Not long after purchasing a Ford E-Transit van for his plumbing business last November, Mitch Smedley sat down with some receipts and a calculator to calculate how much the electric vehicle was saving him in fuel costs.
A few minutes of crunching showed that he was spending between $110 and $140 a week on fuel for each of the four oldest diesel Transits in his fleet. Then he calculated how much electricity he was using to charge the electric model to drive the same distance, about 300 miles per week. The cost: about $9 per week.
“I knew there were going to be some savings because our electricity here is very cheap,” said Mr. Smedley, whose business is based in Blue Springs, Mo., just east of Kansas City. “But he surprised me when I figured it out. It makes it very, very cheap to operate.”
in the automotive industry transition to electric vehicles, passenger cars have led the way. In the first quarter of 2023, electric vehicle sales were up 45 percent higher than the same period a year ago to 259,000 cars and trucks, according to Cox Automotive, a research firm. Tesla is still the biggest seller by far, while General Motors, Ford Motor, Hyundai, Volkswagen and others are selling multiple electric models. Cox expects total annual EV sales in the US market to top 1 million this year for the first time.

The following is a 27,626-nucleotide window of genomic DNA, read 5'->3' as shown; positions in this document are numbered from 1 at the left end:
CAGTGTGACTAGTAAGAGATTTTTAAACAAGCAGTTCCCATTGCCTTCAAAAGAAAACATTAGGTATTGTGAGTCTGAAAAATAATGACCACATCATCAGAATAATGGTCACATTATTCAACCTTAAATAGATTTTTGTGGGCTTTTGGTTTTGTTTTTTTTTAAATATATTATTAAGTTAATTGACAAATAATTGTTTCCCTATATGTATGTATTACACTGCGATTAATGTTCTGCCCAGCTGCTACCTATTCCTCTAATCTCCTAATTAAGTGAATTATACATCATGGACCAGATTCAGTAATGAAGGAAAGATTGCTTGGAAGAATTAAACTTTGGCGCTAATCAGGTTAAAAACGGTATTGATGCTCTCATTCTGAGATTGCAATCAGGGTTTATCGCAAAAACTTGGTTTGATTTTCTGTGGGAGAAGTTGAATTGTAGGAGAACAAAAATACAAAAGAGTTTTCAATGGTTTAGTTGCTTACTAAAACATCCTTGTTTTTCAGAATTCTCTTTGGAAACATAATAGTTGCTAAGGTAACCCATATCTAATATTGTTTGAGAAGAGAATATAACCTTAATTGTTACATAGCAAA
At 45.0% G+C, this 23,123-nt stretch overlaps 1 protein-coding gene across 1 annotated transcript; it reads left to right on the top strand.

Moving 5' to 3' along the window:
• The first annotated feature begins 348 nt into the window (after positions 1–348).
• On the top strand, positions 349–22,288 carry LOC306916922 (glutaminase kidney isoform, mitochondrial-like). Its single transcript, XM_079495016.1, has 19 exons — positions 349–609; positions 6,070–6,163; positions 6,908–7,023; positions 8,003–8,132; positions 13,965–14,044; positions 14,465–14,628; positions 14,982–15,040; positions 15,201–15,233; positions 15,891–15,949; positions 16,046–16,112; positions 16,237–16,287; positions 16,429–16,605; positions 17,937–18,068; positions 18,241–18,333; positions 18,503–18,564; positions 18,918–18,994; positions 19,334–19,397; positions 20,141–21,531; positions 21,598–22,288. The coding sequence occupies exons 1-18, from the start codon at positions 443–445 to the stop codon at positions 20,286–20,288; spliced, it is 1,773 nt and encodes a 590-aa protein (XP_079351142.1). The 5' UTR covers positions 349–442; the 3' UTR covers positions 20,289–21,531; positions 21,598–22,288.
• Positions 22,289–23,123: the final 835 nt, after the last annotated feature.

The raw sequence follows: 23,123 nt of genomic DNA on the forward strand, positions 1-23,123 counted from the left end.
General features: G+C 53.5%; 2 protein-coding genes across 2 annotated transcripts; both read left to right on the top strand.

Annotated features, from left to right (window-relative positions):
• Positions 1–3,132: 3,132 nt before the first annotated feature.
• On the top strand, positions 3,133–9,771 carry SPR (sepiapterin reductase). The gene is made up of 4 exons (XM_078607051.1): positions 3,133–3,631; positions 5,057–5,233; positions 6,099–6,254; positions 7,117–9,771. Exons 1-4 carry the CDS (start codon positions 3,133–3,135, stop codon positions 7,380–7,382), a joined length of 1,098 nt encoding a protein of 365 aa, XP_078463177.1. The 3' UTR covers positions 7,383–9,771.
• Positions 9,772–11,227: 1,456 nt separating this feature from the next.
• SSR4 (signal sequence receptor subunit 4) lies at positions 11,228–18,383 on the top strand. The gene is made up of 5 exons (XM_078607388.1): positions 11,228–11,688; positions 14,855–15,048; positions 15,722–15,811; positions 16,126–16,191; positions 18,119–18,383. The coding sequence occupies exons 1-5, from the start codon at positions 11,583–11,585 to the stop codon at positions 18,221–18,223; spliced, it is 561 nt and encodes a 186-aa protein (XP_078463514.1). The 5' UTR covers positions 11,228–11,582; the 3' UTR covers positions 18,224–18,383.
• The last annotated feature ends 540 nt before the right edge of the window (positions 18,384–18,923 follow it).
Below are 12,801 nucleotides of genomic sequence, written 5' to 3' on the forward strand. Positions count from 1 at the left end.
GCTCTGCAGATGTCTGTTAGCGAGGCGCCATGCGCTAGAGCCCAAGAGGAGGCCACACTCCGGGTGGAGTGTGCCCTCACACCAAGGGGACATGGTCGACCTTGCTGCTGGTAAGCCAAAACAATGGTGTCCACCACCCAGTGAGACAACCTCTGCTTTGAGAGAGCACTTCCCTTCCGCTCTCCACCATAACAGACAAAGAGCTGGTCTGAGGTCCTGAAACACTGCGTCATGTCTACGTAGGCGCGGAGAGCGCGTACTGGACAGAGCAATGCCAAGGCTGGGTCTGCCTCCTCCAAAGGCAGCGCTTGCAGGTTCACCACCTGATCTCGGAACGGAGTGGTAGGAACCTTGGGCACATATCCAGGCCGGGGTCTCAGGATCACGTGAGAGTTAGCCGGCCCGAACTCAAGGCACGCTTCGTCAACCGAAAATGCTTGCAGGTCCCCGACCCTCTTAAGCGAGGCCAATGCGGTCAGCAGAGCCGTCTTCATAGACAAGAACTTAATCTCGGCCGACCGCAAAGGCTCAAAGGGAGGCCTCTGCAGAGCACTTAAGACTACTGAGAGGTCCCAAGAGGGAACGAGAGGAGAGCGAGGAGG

Until now, light commercial vehicles account for a small proportion of all electric cars and trucks sold, but in many ways, battery-powered vehicles are well-suited for work fleets. Since delivery trucks and vans typically travel limited distances or set routes every day, they don’t need large, expensive battery packs. Most can get by with enough power to travel about 100 miles before needing a recharge. One factor that makes electric cars significantly more expensive than internal combustion models is that consumers want the ability to travel 250 or 300 miles on a single charge because they fear being stranded far from anywhere to connect.
Commercial vehicles are typically parked overnight in lots where they can be easily charged up and ready to go on a full battery in the morning. Electric trucks also require less maintenance than traditional vehicles. They require no oil changes and no transmissions, mufflers or fuel pumps to wear out or fail. And they don’t burn fuel at idle.
More than consumers, commercial fleet owners keep a close eye on the total cost of owning and operating vehicles over multiple years. That means they’re often willing to accept a higher initial price to buy an electric truck to save money over time through lower fuel and maintenance costs.
However, commercial electric vehicles have gotten off to a slower start in sales, in part due to problems at several companies hoping to make them. Start-ups like Lordstown Motors, Arrival and Canoo have struggled to start or ramp up production, as has Workhorse, a small commercial truck maker. Rivian, a start-up backed by Amazonit had hoped to sell thousands of electric vans to the online retailer, but has fallen short of its goals.
The delays created an opportunity for Ford and GM, two of the country’s largest automakers, to bring out their own battery-powered work trucks. A derivative of Ford’s Transit commercial van, the E-Transit is available in various sizes and can be used as a delivery van, shuttle bus or work truck for contractors, repairmen, plumbers and other small businesses.